A letter writer laments the over-emphasis on material things during the holidays.

The meaning of the season

Stop encouraging children to worship The Little Red Dwarf and his merry consumption message.

In February, forests are felled to making romantic Valentines for underage classmates; in March/April, veneration of the male, egg-laying bunny; in May, another forest is sacrificed for the only day we are prepared to recognize the work done by mothers; then the summer pilgrimage to a talking mouse; in October reverence of turkeys, pumpkins, candies and the spooky world; November in making poppies, not peace; in December teaching songs/stories of praise/worship of a little red dwarf breaking/entering.

Surely, we can do something more meaningful with the lives and minds of our children?

During my 40-year education career, not one student has known the origins of the multitude of global celebrations of “light” in December.

The word “solstice” comes as a surprise to most teachers.

However, no one ever has trouble discussing the stuff they wanted, were tired of shopping for, were hoping not to get…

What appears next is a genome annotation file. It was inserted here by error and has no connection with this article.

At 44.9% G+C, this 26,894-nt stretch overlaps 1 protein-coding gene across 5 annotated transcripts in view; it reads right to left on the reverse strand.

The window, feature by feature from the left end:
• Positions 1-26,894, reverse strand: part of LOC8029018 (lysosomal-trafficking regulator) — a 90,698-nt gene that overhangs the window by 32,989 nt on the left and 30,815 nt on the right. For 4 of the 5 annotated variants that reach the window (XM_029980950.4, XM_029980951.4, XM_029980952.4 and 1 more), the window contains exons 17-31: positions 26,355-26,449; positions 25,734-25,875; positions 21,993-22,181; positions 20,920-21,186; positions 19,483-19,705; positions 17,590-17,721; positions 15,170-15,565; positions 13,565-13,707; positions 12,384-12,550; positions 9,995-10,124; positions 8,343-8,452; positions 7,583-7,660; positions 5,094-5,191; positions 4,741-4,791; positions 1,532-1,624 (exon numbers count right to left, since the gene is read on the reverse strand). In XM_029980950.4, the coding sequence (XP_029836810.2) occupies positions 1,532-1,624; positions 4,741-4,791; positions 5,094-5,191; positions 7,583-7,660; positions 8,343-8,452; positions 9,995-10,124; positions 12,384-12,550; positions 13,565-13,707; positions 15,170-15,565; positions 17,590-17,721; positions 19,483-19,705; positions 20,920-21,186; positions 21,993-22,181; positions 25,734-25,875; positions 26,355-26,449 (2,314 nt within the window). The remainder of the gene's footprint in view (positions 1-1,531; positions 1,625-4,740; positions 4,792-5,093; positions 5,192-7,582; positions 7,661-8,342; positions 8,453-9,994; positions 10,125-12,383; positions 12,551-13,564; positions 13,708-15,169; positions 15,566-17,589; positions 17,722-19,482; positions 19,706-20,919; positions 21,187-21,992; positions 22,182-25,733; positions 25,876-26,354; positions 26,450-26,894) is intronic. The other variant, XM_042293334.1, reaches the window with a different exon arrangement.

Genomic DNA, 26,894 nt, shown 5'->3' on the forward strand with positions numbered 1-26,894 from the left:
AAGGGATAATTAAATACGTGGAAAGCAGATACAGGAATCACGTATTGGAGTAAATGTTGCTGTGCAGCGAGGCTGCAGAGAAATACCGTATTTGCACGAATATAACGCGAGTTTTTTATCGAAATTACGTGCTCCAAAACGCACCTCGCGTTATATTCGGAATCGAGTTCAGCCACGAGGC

I am exhausted by being asked about shopping, hearing complaints of stress due to shopping and family demands, and then being told how this a season of peace and love.

If this is truly a season of peace and love, then stop encouraging children to worship The Little Red Dwarf and his merry consumption message.

Teach them that this a time to celebrate return of “light,” so that food plants may re-grow and our spirits may enlarge to encompass all beings.

Make Jesus proud. Show him that he did not die in vain to be replaced by idol worship of “stuff.”

 

Pummy Kaur, Director,

The Global Education Center

Surrey North Delta Leader

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